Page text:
Mark: Solid choice. And thankfully, I've done only about three or four of those things on Mikey's list. Favreau's had an interesting career; Swingers, two very memorable TV guest stints (as Eric the Clown on Seinfeld and his run as Monica's billionaire-turned-UFC fighter boyfriend on Friends) and now suddenly A-list director. It's certainly more interesting than Vaughn's huge initial success at basically playing himself here, then being in nothing but garbage for six years, then suddenly deciding to stick to playing himself and starring in a bunch of huge comedies.

Other nominees...

Waiting for Guffman (1997--played at BFF in August and TIFF in September): sure, it's not on par with Best in Show (few things are), but it's undeniably (I said undeniably, Mark) hilarious. Of particular note is Fred Willard with the towel wrapped around his neck after performing (a bit I use as often as I can), Fred Willard recreating the end of the '61 World Series (a deleted scene, I believe) with Catherine O'Hara (his wife) as an unwilling (and utterly dejected) participant, and Corky's Remains of the Day lunchboxes. I think Misha and I watched this once a week for all of 1998.

Fargo: a lot to love here (Macy and McDormand, in particular).

Mission Impossible: an unfairly maligned series, in my opinion (except for the excrable MI:2, which is justifiably criticized). The original M:I is pretty kick ass. The thing that bothered (and bothers) me the most is that this was bagged on for being too hard to follow. Really?? I can only assume that Thief would make your head explode.

Jerry Maguire:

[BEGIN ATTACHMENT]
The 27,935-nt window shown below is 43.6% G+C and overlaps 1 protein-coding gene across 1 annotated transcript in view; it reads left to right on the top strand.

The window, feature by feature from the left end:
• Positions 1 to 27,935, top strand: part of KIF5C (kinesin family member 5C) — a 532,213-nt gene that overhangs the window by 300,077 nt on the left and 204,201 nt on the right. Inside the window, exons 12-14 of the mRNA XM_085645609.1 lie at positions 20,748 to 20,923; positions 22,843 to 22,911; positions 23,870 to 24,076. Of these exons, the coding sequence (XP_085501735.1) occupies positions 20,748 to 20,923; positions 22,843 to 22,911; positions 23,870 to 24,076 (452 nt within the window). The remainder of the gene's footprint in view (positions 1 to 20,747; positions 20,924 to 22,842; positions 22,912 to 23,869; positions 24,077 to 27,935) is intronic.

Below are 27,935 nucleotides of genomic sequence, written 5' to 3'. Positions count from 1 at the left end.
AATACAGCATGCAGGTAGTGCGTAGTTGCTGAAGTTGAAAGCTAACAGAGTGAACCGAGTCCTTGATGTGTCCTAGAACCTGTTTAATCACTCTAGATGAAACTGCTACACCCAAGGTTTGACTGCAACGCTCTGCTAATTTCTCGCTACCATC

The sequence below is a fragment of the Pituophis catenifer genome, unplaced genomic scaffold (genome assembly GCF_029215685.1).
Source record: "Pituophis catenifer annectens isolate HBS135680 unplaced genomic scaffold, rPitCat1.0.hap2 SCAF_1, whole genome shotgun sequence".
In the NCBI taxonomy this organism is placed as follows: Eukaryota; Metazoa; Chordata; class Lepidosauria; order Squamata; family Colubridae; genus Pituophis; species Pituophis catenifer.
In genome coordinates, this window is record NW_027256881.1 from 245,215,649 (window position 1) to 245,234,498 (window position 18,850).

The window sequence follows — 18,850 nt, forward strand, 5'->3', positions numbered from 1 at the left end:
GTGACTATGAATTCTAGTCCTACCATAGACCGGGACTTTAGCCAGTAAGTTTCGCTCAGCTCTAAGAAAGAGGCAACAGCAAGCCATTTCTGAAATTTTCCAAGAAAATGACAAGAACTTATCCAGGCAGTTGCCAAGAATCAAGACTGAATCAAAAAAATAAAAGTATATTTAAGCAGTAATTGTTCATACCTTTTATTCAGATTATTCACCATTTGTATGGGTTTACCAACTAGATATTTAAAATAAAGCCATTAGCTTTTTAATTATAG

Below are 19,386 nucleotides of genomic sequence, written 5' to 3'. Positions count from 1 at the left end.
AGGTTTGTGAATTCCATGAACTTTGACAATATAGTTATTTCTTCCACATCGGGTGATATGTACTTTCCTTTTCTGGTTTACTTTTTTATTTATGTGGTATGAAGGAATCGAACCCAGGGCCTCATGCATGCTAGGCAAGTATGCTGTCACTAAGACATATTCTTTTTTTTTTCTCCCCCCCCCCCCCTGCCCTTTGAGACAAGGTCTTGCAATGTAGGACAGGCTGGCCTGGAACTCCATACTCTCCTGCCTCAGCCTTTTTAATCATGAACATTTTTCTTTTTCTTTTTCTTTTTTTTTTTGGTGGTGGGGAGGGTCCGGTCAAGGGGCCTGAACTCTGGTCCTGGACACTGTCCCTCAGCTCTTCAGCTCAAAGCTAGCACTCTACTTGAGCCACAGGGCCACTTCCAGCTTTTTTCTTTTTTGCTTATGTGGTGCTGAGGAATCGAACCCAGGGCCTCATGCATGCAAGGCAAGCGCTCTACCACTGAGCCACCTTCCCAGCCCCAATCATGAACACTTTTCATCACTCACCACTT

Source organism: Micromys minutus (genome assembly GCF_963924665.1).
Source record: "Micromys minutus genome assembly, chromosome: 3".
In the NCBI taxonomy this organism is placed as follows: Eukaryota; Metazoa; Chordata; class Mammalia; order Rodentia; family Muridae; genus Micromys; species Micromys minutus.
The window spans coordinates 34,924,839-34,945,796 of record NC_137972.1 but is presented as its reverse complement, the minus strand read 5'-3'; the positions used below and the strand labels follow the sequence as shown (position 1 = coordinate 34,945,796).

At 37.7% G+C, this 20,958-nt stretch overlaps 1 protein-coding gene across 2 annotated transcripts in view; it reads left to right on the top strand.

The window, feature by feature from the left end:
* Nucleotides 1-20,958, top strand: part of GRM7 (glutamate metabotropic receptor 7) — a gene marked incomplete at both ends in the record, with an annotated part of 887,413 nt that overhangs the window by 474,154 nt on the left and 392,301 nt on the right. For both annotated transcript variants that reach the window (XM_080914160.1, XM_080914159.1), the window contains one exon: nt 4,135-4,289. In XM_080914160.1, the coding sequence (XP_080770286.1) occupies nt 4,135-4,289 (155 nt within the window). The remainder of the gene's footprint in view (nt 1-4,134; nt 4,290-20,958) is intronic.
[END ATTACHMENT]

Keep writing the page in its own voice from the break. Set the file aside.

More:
everything up to Cush's betrayal of Jerry is pretty terrific, then it's slow for an hour or so, then it picks up right at the end (though as Simmons pointed out in one of his podcasts, given that Jerry was in Arizona for a Monday night game, waited around for Rod afterwards, went to the airport, flew back to L.A., then drove or taxied it back to Zellweger's place, there's really no conceivable way that his tearful speech could've taken place any earlier than 3 a.m., which means: world's longest Women's Book Club meeting prior to that. And I'll add: no way that a recently jilted Zellweger isn't totally hammered on wine coolers by the time Jerry ambles in)

When We Were Kings:
next to Hoop Dreams, probably the best sports documentary of all-time (and I'll save you the trouble, Mark: the 1992 and 1993 Blue Jays Year in Review tapes do not count.) I'm endlessly fascinated by what a colossal douche Ali was back in the day (although everyone has collectively agreed never to mention this again).

Movie from 1996 I probably should've seen by now: The English Patient